- The Washington Times - Tuesday, May 12, 2020

Hours before Super Bowl LIV kicked off in February, Fox ran a comedy sketch centered on former NFL stars Rob Gronkowski, James Harrison and Vernon Davis living it up “Golden Girls”-style in retirement. The video also broke some news, as Davis turned to the camera and acknowledged for the first time, “That’s right, I’m retiring!”

The irony isn’t lost on Davis that Gronkowski has come out of retirement to play for the Tampa Bay Buccaneers next season in the short time since that sketch aired. “Yeah, it’s like we traded places, so it is interesting,” Davis said in a recent interview.

But there’s no trace of a possibility that Davis would follow Gronkowski back to the NFL. The District native and former Redskins and University of Maryland tight end has plenty else on his plate in his post-football life, from an acting career and production companies to a new venture in home health care.

Davis only played in four games in 2019 before a concussion took him out and ultimately landed him on injured reserve for the rest of the year. While he was sidelined, he started making plans for his latest idea, the Vernon Davis Home Care Group — and realized the timing felt right to go.

“Just having that time alone, away from the team, just going through the progression of being healthy again with the brain work that I was doing in the hospital and building that company,” Davis said, “all I could do is think and it just dawned on me that, hey, it’s time for the next chapter of my life. I need to walk away and try something else.”

For now, Davis is facing the pandemic like the rest of us — working from home in the District and spending time with his three children, a 12-year-old son, 8-year-old daughter and 6-year-old son.

And he’s found a variety of ways to help people during the pandemic. In partnership with RASA, an Indian fast-casual restaurant in the District, his foundation has raised $70,000 to feed both front-line health care workers and children who’ve gone without school meals. He’s also recorded messages for sick children and even joined Chris Cooley in surprising a Redskins-loving couple who had to postpone their wedding with a live video chat.

His home health care group operates in Virginia and sends registered nurses to assess clients before providing a professional caregiver, but Davis added that in some cases, adult children or relatives of an elderly person in need of care can be compensated for becoming the caregiver.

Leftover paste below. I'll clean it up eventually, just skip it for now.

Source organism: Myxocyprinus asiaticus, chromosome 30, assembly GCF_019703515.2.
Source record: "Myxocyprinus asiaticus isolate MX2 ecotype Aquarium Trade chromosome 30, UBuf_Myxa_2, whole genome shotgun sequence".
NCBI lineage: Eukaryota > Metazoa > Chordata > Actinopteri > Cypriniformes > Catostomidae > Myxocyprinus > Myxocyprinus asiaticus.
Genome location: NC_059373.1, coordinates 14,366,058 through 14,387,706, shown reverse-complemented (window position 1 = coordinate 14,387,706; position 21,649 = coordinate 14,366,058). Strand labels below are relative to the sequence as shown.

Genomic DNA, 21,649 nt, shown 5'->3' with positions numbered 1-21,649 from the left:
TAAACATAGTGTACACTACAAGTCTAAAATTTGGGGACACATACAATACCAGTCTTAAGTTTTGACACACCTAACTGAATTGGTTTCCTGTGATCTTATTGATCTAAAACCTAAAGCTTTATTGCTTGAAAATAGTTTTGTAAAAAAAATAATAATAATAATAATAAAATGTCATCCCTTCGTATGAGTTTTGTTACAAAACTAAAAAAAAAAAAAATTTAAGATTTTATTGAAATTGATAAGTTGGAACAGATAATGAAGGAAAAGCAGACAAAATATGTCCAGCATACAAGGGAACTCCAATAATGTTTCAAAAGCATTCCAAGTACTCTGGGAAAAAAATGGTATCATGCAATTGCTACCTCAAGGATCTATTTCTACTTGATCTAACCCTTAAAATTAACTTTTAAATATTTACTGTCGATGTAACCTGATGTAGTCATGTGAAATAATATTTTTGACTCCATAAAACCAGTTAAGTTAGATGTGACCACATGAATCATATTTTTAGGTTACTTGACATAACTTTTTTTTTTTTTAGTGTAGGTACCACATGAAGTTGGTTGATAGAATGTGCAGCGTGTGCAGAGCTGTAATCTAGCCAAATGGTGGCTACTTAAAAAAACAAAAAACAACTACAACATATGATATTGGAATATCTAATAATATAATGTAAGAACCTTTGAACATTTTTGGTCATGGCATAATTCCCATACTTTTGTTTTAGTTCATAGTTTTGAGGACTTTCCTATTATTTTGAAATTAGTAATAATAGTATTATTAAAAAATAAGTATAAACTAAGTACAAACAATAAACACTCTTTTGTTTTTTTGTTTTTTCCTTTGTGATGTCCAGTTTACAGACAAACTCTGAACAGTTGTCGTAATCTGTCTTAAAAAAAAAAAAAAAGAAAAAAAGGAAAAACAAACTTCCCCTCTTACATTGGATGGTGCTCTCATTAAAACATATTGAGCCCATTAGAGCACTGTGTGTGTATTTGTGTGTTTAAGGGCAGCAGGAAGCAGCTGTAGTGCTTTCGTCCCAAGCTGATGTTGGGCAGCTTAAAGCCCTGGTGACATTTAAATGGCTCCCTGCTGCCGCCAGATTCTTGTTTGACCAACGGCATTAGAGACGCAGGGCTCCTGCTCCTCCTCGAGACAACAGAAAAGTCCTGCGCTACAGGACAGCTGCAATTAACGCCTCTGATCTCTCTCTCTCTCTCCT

“And right now that is critical because of what is going on” with the coronavirus, Davis said. “You’re not taking the chance of having someone into your home or sending your relative out and then they’re contracting this virus, right? You stay at home and you can still thrive and take care and be safe and know that everything’s OK.”

Davis, who majored in studio art at Maryland, is also keeping busy with art of another kind: acting and film production. After being featured in the 2019 Western “Hell on the Border” as a former slave, Davis’ latest role will be the male lead in the upcoming film “Red Winter,” a thriller filmed in Colorado in which he shot some scenes while on a snowmobile.

Davis has also founded not one but two production companies, Reel 85 and Between the Lines Productions. The latter is working on a horror film called “A Message From Brianna” about a man haunted by the spirit of a distant relative who obsessed over him and disappeared long ago.

“I’m not a big horror film watcher, I’m not one of those guys, but when it comes to actually creating the content and being involved in the project, I love the process,” Davis said. “I love the capability to just go different places. When you’re working, when you’re acting in a horror film, you have to go so many places. You have to show fear, you have to show love, you have to be compassionate and show all kinds of stuff.”

Football might not be the first thing on his mind these days, but Davis said he was excited about the Redskins’ direction under new coach Ron Rivera.

“It’s going to be good for the team, the culture that he’s going to be able to create and the approach that he’s going to use to get those guys to play,” Davis said. “That’s what good leaders do. They find a way to get the team to rally behind them. And he’s shown he can do that. I think he’s going to be good for (quarterback Dwayne) Haskins. Haskins is gonna have a great year.”


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